Buying the News


It appears that during the rating book, NBC has no problem opening up the checkbook to buy a good story. 

The Washington Post says that in a second episode of apparent “checkbook journalism” in a week, NBC News has locked up exclusive interviews and amateur footage of an aerial accident with a six-figure fee to a group of sky divers who survived the collision of their two small planes.

NBC’s news division has agreed to compensate the nine sky divers and two pilots who were involved in the accident for an appearance on Tuesday’s “Today” show, a story on “NBC Nightly News With Brian Williams” and a one-hour “Dateline NBC” special.

The deal involves TV interviews and footage of the stricken planes taken by some of the sky divers’ helmet cameras, according to Mike Robinson, a sky-diving instructor who was involved in the incident near Lake Superior in northwest Wisconsin.

“NBC has the exclusive right,” Robinson said. “We can do print and radio interviews, but no TV interviews [other than for NBC] for two weeks. That’s the agreement.”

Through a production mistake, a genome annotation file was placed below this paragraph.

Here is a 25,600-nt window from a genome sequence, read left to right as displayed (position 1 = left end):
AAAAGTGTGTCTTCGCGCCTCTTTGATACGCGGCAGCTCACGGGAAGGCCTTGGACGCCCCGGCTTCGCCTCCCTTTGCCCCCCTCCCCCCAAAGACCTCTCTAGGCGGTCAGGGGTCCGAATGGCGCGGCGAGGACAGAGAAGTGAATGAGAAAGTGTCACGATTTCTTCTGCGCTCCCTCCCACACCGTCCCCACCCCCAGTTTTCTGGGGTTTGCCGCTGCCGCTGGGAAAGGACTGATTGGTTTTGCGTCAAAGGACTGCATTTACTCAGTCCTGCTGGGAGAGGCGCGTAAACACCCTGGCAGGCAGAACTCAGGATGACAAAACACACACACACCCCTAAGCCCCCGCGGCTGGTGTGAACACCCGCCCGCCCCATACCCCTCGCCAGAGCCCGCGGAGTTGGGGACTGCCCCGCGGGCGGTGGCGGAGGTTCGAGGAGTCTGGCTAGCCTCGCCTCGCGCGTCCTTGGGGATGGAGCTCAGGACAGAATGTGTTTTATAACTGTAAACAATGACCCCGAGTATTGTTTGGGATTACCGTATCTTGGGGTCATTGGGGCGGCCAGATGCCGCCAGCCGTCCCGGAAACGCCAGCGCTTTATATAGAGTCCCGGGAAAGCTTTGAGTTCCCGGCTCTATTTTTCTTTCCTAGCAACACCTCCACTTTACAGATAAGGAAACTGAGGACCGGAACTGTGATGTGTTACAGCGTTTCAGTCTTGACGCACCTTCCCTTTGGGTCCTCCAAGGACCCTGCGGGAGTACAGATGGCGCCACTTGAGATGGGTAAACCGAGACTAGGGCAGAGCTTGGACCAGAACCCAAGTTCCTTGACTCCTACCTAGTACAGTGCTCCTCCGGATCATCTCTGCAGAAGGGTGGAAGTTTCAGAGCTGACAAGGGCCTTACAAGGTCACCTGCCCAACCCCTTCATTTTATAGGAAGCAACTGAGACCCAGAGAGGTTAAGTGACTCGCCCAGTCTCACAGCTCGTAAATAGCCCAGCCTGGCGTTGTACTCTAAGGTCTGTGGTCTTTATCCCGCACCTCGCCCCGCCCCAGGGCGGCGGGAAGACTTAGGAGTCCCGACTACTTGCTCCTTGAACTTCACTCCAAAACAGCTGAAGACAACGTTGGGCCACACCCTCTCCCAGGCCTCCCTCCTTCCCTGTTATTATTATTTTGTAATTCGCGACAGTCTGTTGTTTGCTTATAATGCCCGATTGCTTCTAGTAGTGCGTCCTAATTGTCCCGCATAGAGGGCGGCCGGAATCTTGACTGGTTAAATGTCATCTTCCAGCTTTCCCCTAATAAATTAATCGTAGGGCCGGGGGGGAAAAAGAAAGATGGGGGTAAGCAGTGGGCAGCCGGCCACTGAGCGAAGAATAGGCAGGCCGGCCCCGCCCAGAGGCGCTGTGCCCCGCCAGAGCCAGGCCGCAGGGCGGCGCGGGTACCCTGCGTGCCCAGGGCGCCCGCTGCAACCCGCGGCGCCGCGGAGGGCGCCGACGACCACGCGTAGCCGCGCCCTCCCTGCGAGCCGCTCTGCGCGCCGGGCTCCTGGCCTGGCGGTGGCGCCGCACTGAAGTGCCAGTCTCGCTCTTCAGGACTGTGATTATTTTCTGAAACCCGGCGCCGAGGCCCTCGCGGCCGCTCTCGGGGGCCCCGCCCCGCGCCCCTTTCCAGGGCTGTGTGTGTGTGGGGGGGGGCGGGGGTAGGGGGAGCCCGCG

Individuals with the network said the group will receive in excess of $100,000 for their participation. NBC would not confirm that figure, but the network said it paid only for use of the video. NBC said other news organizations were also bidding for the material.

Mainstream news organizations typically frown on paying sources, lest the payments taint the sources’ veracity or color the news outlet’s objectivity in reporting the story. Although some news organizations, such as the National Enquirer and, pay for news, checkbook journalism is considered unethical by the Society of Professional Journalists and other professional news organizations.

NBC News’s agreement with the sky divers follows last week’s disclosure that the news division is negotiating an exclusive documentary deal, reportedly for more than $100,000, with the family of Hannah Anderson, the teenage girl who was kidnapped this summer by a family friend who had murdered her mother and brother.

Anderson, who survived her ordeal, already has appeared on the “Today” show and “Dateline NBC” in a series of exclusive interviews with the network.

The two deals signal a more aggressive approach to securing ratings-grabbing exclusives by Deborah Turness, NBC News’s new president. Turness joined the network in August from ITV News, Britain’s leading commercial TV network.